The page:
The Baked Potato

This series is a collection of recipes called “The Church Potluck

Growing up, my favorite place to eat out was a certain chain steak house named after a desert region in an Oceanian country that’s also its own continent . . . you can guess the one. Anyway, my third favorite item on the menu – beside the steak and the battered, deep–fried  onion – was the potato. I had never had a potato with salty crispy skin. I had never had a baked potato so fluffy. I didn’t even know what a chive was. But there they were, springing up like a grassy field on my potato . . .

For years, I wondered how to bake the perfect potato, a potato just like the ones I treasured at that restaurant. But which potato? There are so many! Do I wrap it foil?  I soon found that’s a recipe for slimy skin and soggy flesh. Well, as has been the case for so many of my culinary quandaries – Alton Brown came to my rescue. This is his potato. I’m just the messenger (with a few slight changes for personal preference). And I had the great privilege of cooking 110 of these monsters for our church membership celebration back on August 27.

Here’s how.


  • 1 russet potato*
  • oil to coat**
  • kosher salt

*Russets have the right kind of starch that yields a light, fluffy potato when cooked. They’re perfect for mashing and baking. 

**I use regular olive oil for flavor (do not use extra virgin as it might burn and would be a waste since most of the complex flavors would cook away). If you prefer, a flavor-nuetral oil like canola or vegetable would work just fine.


  • Heat oven to 350 degrees.
  • Thoroughly wash potato with cold, running water. Scrub with hands or a brush.
  • Pat potato dry.
  • With a fork, poke 3 holes on four sides for 12 holes total.*
  • Place potato in a bowl and coat lightly with oil.
  • Sprinkle potato liberally with kosher salt.
  • Line a sheet pan with foil and place it on the rack immediately below where the potato will be placed (to catch drippings).
  • Place potato directly on to the center rack of the oven above the sheet pan. DO NOT FOIL THE POTATO!**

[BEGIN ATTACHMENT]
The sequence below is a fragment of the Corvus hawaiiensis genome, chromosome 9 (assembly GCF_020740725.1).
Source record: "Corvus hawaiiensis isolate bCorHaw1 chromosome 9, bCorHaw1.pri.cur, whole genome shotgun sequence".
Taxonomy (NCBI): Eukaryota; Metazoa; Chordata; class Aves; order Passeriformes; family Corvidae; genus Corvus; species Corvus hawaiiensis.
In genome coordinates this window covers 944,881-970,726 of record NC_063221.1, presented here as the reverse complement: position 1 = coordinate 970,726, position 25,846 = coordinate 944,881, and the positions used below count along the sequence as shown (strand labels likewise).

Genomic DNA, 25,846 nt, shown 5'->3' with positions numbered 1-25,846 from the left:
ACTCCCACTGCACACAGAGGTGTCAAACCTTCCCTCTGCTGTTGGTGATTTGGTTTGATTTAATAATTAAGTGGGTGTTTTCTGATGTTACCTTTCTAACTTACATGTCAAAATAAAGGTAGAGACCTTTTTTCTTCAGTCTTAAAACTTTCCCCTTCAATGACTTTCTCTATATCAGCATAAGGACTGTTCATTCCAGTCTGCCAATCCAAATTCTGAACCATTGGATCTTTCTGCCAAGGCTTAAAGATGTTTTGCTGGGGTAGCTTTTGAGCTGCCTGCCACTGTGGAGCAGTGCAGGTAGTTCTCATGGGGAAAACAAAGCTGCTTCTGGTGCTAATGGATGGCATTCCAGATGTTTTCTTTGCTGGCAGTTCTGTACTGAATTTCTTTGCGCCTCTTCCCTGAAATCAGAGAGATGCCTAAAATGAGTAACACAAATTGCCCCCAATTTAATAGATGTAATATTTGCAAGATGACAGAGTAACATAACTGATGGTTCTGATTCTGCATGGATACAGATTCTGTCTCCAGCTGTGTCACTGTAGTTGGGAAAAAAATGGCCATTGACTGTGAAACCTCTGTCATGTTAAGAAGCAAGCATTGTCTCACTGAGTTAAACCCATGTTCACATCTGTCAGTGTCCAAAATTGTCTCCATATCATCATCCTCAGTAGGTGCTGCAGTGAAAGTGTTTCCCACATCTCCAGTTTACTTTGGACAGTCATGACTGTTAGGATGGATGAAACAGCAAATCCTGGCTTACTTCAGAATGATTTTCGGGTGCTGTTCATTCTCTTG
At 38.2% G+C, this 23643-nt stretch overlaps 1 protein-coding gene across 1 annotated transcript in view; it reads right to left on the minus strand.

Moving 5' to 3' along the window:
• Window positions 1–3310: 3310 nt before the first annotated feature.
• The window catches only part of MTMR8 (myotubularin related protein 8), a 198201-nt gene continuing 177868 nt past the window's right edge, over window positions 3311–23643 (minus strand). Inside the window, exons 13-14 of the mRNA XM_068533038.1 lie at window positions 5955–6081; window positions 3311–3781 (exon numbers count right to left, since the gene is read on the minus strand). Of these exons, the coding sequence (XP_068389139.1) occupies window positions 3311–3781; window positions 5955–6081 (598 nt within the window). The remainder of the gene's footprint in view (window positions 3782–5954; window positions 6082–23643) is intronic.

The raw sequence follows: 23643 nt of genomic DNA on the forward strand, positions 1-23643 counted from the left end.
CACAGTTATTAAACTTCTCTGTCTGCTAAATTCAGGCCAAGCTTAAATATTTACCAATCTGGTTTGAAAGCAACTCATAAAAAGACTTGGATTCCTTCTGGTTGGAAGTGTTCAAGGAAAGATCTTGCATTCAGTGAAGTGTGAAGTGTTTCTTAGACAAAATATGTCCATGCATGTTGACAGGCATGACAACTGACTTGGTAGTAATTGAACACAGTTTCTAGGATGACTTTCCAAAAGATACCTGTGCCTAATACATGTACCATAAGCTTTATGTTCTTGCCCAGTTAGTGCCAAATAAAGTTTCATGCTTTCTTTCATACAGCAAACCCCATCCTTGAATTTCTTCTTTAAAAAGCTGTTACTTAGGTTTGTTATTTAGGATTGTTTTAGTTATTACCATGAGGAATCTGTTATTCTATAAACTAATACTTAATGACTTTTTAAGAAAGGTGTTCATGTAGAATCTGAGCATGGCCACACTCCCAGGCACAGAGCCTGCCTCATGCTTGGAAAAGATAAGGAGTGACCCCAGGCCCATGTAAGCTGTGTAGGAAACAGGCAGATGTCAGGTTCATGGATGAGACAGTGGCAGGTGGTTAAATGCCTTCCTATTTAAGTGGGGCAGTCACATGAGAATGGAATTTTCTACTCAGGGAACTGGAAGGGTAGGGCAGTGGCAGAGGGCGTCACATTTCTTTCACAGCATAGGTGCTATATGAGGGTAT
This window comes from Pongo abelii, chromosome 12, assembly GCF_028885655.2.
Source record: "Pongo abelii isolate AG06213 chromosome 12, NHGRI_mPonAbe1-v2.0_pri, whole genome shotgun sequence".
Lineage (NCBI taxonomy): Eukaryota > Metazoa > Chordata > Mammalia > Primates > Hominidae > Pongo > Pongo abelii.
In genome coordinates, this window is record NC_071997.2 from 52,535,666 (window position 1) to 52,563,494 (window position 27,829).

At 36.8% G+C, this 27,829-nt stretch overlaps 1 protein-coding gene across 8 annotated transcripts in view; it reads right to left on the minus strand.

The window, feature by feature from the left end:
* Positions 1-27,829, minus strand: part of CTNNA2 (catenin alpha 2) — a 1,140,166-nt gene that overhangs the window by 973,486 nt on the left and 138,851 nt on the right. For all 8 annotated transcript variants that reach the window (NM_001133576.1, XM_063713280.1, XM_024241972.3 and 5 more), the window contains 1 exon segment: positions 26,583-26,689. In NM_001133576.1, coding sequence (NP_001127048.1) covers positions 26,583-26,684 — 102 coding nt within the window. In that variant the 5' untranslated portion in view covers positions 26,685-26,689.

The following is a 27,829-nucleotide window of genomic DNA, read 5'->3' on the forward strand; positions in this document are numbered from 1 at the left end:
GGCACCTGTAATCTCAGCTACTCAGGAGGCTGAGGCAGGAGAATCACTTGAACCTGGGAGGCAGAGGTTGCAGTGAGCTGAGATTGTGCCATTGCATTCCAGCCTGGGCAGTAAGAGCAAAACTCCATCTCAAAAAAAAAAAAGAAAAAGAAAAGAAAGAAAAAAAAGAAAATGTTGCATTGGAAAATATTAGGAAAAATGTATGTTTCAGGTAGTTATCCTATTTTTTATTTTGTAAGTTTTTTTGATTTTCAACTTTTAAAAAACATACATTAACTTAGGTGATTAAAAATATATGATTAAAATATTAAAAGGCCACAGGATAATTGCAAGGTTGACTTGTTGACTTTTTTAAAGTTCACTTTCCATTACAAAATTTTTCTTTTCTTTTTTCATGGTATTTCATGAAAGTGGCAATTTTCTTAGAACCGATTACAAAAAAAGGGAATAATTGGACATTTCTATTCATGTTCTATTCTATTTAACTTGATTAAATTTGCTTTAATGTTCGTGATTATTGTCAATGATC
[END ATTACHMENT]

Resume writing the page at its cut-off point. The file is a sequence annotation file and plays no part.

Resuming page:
• Cook for 1 hour or until skin crisps and flesh is soft.
  • Keep whole until serving. Then slice open with a knife, and cut a grid into the flesh of the potato to allow butter/toppings*** to melt/fall into the flesh of the potato.

*The holes will allow steam to escape as the potato cooks. This is more about the texture of the final product than it is keeping the potato from . . . uh . . . exploding.

**The only way toward crispy skin is to keep airflow around the potato. This is why it’s placed directly on the rack. Foil not only blocks out the hot air, it keeps in moisture which makes the potato soggy.

***My favorite combo is butter, cheddar cheese, bacon bits, and chives. 




The Church Potluck: Introduction

When they got out on land, they saw a charcoal fire in place, with fish laid out on it, and bread. Jesus said to them, “Bring some of the fish that you have just caught.” So Simon Peter went aboard and hauled the net ashore, full of large fish, 153 of them. And although there were so many, the net was not torn. Jesus said to them:

“Come and have breakfast.”

– John 21:9-12a

Why have a church blog about food?

No one who has ever been to a Southern church potluck dwells on this question too long. Like our first century brethren before us, we know that food and fellowship go hand in hand. That’s why at the heart of Christian worship, there’s a meal.

Jesus cooked breakfast for his disciples.

And like a great many servant-leaders in our church (who’ve cooked far more meals for our members than I), one of the great privileges I’ve had while serving here is to cook. And at least some people have been kind enough (or polite enough) to ask me for some of the recipes I’ve used.  Since we have so many wonderful chefs, I thought I’d make a space on our church blog to share.

So, light the charcoal. Bake the bread and casseroles. Bring the fish.

“Come and have breakfast.”